Intel is reportedly preparing a tool for transferring iPhone applications to Intel-powered mobile devices. The chip maker is pushing hard into the mobility space.
Intel is apparently working on a tool that will allow developers to transfer
iPhone applications to mobile devices that use Intel processors, potentially
expanding the amount of software that relies on Intel architecture.
"We'll get [applications on] AppUp, then MeeGo and I imagine Windows,"
Doug Fisher, Intel's vice president of Software and Services, told
PC World in an Oct. 5 interview.
"It's basically taking the existing
applications, finding the ones that are most relevant to end users and ensuring
[that] they get pulled over."
AppUp is Intel's cloud-based
storefront for netbook applications.
stopped being a beta on Sept. 14, nine months after its introduction at the
Consumer Electronics Show. Intel's Atom Developer Program has been combined
with the AppUp storefront and renamed the AppUp Developer Program. There are
currently over 800 applications in the store, according to Intel; about 30
percent of them are free.
Intel and Adobe have announced a collaboration that will allow developers to
build Adobe AIR netbook applications for
AppUp, with the portal supporting Adobe AIR
runtimes. But Intel is obviously thinking far beyond AppUp's current state.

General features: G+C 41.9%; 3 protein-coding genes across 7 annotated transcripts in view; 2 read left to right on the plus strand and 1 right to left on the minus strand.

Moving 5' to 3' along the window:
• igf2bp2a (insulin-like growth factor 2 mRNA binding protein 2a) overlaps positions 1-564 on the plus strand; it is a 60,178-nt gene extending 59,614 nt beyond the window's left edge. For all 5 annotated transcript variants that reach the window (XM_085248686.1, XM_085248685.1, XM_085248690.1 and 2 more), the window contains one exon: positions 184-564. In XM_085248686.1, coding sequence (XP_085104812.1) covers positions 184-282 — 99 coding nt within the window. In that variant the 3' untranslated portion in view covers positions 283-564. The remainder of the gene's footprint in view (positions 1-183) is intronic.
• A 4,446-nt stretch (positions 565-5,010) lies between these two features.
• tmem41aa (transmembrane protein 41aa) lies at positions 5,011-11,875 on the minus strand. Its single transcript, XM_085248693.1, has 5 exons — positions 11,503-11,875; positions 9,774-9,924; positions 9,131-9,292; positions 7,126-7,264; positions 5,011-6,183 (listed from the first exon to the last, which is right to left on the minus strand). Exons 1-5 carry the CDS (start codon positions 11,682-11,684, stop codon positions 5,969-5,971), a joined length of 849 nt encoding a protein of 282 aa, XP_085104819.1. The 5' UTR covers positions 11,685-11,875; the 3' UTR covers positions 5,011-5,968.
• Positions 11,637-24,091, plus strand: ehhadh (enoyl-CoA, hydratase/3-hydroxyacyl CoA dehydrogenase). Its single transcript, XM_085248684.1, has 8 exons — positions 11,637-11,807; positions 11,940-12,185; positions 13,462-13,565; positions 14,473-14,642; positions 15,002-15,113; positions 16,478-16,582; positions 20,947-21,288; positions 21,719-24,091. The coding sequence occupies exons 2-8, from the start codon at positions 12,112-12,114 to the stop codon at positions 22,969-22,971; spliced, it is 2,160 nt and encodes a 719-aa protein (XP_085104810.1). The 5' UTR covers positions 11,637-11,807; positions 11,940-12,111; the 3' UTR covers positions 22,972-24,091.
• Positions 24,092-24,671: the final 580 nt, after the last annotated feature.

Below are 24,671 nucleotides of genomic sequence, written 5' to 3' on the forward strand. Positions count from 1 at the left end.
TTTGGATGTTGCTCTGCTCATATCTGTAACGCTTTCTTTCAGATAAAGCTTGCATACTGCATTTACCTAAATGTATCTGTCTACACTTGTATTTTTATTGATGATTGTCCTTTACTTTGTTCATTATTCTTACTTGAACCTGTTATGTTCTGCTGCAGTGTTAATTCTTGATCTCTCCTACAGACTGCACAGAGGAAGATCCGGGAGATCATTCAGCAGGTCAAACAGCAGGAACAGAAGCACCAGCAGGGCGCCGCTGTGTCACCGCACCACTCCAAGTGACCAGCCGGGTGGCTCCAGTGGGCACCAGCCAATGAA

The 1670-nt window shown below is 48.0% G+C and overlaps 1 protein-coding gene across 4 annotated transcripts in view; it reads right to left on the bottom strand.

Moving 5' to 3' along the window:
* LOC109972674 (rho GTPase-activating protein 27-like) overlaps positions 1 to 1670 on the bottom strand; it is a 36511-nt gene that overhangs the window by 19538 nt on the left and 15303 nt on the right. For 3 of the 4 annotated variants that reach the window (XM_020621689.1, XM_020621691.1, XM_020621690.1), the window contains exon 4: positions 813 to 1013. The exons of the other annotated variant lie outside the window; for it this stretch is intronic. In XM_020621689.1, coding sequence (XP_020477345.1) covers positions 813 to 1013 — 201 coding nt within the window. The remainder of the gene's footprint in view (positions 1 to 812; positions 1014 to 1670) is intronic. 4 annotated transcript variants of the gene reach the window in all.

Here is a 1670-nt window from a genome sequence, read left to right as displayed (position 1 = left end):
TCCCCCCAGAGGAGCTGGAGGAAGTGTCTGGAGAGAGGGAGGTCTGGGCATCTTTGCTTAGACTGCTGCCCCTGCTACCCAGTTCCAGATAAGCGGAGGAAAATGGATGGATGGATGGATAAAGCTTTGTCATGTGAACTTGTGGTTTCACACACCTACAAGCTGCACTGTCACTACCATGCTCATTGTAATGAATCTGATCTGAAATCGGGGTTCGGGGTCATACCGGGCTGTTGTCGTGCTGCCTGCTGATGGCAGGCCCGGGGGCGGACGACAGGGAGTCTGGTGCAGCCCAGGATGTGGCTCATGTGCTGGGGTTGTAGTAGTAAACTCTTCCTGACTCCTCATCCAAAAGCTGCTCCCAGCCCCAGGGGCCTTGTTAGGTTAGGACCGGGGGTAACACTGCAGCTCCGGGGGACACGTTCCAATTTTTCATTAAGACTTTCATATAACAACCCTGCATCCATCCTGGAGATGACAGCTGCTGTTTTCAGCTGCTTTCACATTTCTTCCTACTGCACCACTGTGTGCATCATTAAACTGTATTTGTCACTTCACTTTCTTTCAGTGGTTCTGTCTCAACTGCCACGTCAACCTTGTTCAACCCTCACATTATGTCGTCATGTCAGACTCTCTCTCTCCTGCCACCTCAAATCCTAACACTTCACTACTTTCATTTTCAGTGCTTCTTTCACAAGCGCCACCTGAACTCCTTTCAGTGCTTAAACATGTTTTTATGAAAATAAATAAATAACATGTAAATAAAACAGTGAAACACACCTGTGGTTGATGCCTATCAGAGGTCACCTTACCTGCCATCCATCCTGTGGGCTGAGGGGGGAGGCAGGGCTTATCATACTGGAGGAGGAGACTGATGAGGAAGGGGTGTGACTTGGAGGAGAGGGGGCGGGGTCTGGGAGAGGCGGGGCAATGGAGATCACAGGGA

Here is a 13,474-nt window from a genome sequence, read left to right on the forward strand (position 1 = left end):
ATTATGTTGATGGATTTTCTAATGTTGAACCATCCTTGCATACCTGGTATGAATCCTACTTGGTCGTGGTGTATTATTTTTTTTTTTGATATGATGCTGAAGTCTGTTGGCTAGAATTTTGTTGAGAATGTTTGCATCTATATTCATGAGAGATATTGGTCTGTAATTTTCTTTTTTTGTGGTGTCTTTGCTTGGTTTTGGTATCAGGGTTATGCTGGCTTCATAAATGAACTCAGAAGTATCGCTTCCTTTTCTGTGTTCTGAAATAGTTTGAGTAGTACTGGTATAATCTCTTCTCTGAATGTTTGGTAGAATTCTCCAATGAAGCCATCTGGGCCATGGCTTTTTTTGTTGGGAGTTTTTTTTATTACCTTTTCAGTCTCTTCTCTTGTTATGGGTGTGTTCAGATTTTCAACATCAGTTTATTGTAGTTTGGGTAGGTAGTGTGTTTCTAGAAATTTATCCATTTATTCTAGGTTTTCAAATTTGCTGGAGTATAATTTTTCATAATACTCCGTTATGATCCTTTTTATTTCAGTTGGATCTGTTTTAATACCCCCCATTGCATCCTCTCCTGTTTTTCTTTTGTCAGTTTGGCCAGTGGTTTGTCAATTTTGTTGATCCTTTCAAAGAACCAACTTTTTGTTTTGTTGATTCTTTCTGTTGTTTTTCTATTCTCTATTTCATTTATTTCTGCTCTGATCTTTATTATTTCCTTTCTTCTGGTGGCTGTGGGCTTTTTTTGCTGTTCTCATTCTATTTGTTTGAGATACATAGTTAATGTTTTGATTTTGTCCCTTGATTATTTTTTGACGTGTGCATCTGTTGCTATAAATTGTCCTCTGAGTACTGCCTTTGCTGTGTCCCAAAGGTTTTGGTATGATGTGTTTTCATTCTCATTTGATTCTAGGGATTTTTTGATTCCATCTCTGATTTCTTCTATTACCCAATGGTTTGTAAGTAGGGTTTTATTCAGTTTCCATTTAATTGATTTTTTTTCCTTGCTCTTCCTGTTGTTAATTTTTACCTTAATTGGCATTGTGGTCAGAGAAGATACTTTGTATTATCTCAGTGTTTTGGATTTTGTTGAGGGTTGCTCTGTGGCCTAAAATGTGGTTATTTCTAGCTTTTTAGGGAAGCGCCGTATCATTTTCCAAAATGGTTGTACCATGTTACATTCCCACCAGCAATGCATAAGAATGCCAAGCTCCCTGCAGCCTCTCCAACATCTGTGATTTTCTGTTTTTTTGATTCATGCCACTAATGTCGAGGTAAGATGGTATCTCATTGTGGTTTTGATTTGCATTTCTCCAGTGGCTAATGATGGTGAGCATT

The iPhone relies on an ARM processor.
Intel is trying to penetrate the smaller-device market with its power-sipping
Atom processor, and has a low-voltage "Oak Trail" processor for
tablets under development. Atom was originally developed for netbooks, but
Intel has since tried to market Atoms as ideal for handsets and other
During an Oct. 5 talk at the Council on Foreign Relations, in New
York, Intel CEO
Paul Otellini expressed regret over his company's relatively late entry into
the mobile market.
"I wish we had started earlier," Otellini told an audience,
to Bloomberg. "I wish I had been smart enough to start [working on smartphone
processors] seven years ago because we'd be in a good position today, but I
wasn't." Over the summer, Intel
purchased Infineon Technologies' wireless chip unit,
the customers of which
include Apple, Nokia and Samsung.
Intel's current initiatives extend in a number of directions. In August, the
company signed a definitive agreement to acquire security company McAfee for about
$7.68 billion. That deal, which integrated McAfee into a wholly owned
subsidiary reporting to Intel's Software and Services Group, reflected Intel's
increased interest in software.
"This acquisition is consistent with our software and services strategy
to deliver an outstanding computing experience in fast-growing business areas,
especially around the move to wireless mobility," Renee James, Intel
senior vice president and general manager of the Software and Services group, said
in a statement at the time. "McAfee is the next step in this strategy, and
the right security partner for us. Our current work together has impressive
prospects, and we look forward to introducing a product from our strategic
partnership next year."